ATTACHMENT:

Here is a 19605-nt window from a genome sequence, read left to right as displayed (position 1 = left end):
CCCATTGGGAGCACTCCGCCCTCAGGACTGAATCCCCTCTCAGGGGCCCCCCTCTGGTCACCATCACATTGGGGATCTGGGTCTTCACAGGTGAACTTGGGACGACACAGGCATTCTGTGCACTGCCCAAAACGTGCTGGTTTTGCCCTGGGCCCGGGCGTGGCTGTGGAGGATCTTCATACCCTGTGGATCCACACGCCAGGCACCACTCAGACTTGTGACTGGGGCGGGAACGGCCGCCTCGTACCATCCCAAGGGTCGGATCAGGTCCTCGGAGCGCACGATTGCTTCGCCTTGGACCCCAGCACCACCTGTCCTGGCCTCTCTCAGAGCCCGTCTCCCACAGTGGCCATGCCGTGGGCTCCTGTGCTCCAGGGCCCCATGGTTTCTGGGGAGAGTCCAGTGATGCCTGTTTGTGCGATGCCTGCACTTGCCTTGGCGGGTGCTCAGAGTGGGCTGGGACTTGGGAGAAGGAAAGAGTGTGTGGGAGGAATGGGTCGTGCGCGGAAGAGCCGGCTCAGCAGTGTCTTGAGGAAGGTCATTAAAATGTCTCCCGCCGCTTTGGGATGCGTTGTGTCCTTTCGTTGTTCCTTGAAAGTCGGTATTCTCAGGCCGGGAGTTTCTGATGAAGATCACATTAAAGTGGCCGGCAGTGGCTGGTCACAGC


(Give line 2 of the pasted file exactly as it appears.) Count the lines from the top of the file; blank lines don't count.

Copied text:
CCCATTGGGAGCACTCCGCCCTCAGGACTGAATCCCCTCTCAGGGGCCCCCCTCTGGTCACCATCACATTGGGGATCTGGGTCTTCACAGGTGAACTTGGGACGACACAGGCATTCTGTGCACTGCCCAAAACGTGCTGGTTTTGCCCTGGGCCCGGGCGTGGCTGTGGAGGATCTTCATACCCTGTGGATCCACACGCCAGGCACCACTCAGACTTGTGACTGGGGCGGGAACGGCCGCCTCGTACCATCCCAAGGGTCGGATCAGGTCCTCGGAGCGCACGATTGCTTCGCCTTGGACCCCAGCACCACCTGTCCTGGCCTCTCTCAGAGCCCGTCTCCCACAGTGGCCATGCCGTGGGCTCCTGTGCTCCAGGGCCCCATGGTTTCTGGGGAGAGTCCAGTGATGCCTGTTTGTGCGATGCCTGCACTTGCCTTGGCGGGTGCTCAGAGTGGGCTGGGACTTGGGAGAAGGAAAGAGTGTGTGGGAGGAATGGGTCGTGCGCGGAAGAGCCGGCTCAGCAGTGTCTTGAGGAAGGTCATTAAAATGTCTCCCGCCGCTTTGGGATGCGTTGTGTCCTTTCGTTGTTCCTTGAAAGTCGGTATTCTCAGGCCGGGAGTTTCTGATGAAGATCACATTAAAGTGGCCGGCAGTGGCTGGTCACAGC